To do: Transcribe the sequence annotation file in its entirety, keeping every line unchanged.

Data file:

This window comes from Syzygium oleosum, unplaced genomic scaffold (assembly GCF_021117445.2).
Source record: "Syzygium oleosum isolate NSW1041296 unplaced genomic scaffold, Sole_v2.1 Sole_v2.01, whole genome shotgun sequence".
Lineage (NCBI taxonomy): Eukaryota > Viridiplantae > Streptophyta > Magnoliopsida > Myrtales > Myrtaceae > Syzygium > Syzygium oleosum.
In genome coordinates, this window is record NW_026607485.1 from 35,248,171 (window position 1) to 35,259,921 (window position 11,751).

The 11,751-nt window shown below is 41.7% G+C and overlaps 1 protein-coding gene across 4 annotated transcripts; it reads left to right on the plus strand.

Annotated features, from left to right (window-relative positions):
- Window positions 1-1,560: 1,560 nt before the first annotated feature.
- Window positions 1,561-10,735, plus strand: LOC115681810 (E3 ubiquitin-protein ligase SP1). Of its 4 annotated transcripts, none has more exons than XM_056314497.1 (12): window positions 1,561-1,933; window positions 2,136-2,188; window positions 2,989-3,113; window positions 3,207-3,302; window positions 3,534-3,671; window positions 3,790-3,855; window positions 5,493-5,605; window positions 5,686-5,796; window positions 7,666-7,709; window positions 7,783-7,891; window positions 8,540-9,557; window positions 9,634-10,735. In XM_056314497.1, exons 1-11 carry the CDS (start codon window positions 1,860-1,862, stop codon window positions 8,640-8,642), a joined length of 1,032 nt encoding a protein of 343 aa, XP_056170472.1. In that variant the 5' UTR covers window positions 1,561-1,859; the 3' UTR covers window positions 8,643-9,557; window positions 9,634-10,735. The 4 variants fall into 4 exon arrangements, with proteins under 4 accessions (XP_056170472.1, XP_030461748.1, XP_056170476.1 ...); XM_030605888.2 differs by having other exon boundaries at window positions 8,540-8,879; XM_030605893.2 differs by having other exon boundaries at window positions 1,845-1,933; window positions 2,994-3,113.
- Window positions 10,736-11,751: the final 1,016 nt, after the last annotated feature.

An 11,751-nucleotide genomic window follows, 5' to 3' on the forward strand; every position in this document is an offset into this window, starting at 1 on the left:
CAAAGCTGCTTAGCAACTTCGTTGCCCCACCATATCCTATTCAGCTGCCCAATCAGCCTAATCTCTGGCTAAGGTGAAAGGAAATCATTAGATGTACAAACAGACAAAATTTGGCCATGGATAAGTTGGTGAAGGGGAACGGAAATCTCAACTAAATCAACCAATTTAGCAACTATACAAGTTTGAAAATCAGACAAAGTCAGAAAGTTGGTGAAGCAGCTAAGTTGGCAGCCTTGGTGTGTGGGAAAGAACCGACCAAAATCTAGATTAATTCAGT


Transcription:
This window comes from Syzygium oleosum, unplaced genomic scaffold (assembly GCF_021117445.2).
Source record: "Syzygium oleosum isolate NSW1041296 unplaced genomic scaffold, Sole_v2.1 Sole_v2.01, whole genome shotgun sequence".
Lineage (NCBI taxonomy): Eukaryota > Viridiplantae > Streptophyta > Magnoliopsida > Myrtales > Myrtaceae > Syzygium > Syzygium oleosum.
In genome coordinates, this window is record NW_026607485.1 from 35,248,171 (window position 1) to 35,259,921 (window position 11,751).

The 11,751-nt window shown below is 41.7% G+C and overlaps 1 protein-coding gene across 4 annotated transcripts; it reads left to right on the plus strand.

Annotated features, from left to right (window-relative positions):
- Window positions 1-1,560: 1,560 nt before the first annotated feature.
- Window positions 1,561-10,735, plus strand: LOC115681810 (E3 ubiquitin-protein ligase SP1). Of its 4 annotated transcripts, none has more exons than XM_056314497.1 (12): window positions 1,561-1,933; window positions 2,136-2,188; window positions 2,989-3,113; window positions 3,207-3,302; window positions 3,534-3,671; window positions 3,790-3,855; window positions 5,493-5,605; window positions 5,686-5,796; window positions 7,666-7,709; window positions 7,783-7,891; window positions 8,540-9,557; window positions 9,634-10,735. In XM_056314497.1, exons 1-11 carry the CDS (start codon window positions 1,860-1,862, stop codon window positions 8,640-8,642), a joined length of 1,032 nt encoding a protein of 343 aa, XP_056170472.1. In that variant the 5' UTR covers window positions 1,561-1,859; the 3' UTR covers window positions 8,643-9,557; window positions 9,634-10,735. The 4 variants fall into 4 exon arrangements, with proteins under 4 accessions (XP_056170472.1, XP_030461748.1, XP_056170476.1 ...); XM_030605888.2 differs by having other exon boundaries at window positions 8,540-8,879; XM_030605893.2 differs by having other exon boundaries at window positions 1,845-1,933; window positions 2,994-3,113.
- Window positions 10,736-11,751: the final 1,016 nt, after the last annotated feature.

An 11,751-nucleotide genomic window follows, 5' to 3' on the forward strand; every position in this document is an offset into this window, starting at 1 on the left:
CAAAGCTGCTTAGCAACTTCGTTGCCCCACCATATCCTATTCAGCTGCCCAATCAGCCTAATCTCTGGCTAAGGTGAAAGGAAATCATTAGATGTACAAACAGACAAAATTTGGCCATGGATAAGTTGGTGAAGGGGAACGGAAATCTCAACTAAATCAACCAATTTAGCAACTATACAAGTTTGAAAATCAGACAAAGTCAGAAAGTTGGTGAAGCAGCTAAGTTGGCAGCCTTGGTGTGTGGGAAAGAACCGACCAAAATCTAGATTAATTCAGT